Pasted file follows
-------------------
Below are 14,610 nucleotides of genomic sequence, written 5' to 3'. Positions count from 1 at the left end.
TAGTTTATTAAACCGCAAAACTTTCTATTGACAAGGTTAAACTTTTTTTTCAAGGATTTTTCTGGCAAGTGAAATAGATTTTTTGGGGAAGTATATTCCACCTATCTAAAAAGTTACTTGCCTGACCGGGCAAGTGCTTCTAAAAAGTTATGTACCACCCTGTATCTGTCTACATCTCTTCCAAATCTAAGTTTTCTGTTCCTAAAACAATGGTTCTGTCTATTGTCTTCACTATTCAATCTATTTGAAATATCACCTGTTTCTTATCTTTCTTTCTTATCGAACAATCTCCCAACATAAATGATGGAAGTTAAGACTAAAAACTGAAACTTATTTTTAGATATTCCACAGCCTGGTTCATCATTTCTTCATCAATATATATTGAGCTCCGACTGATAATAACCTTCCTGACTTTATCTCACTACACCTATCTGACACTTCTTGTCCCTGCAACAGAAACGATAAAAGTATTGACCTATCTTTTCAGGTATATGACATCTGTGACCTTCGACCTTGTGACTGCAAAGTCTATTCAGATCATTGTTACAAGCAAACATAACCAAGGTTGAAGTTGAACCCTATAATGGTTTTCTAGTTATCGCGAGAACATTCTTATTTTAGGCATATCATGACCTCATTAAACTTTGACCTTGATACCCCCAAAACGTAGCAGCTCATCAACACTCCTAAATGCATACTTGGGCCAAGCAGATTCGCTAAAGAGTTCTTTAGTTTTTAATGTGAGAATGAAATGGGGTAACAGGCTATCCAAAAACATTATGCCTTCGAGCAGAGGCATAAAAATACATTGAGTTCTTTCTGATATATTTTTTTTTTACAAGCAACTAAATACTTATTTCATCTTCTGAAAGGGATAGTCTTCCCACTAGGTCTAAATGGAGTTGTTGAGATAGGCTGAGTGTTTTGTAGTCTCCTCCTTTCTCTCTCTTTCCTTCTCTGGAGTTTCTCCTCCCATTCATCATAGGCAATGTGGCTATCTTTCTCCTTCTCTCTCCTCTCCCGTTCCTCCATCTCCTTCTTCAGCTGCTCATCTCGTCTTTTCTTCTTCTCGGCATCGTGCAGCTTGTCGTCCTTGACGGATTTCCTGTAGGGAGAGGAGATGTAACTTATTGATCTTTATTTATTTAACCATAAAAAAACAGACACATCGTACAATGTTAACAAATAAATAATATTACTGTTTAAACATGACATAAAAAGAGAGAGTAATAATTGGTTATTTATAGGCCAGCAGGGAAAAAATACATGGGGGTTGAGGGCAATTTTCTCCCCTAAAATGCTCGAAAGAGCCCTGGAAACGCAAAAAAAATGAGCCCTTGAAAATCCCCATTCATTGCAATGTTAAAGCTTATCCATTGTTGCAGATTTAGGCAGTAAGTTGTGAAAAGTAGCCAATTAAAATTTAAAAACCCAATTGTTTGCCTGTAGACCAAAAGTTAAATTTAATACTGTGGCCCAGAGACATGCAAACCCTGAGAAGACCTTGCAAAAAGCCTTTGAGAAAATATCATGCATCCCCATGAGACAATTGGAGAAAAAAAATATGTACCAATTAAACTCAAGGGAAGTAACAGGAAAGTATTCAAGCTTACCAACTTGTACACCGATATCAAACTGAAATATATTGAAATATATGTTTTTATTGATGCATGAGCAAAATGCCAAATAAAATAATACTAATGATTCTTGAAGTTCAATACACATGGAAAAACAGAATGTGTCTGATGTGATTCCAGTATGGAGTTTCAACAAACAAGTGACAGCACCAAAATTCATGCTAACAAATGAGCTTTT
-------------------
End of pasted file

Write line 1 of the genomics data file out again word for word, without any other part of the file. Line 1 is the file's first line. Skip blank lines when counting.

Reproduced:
Below are 14,610 nucleotides of genomic sequence, written 5' to 3'. Positions count from 1 at the left end.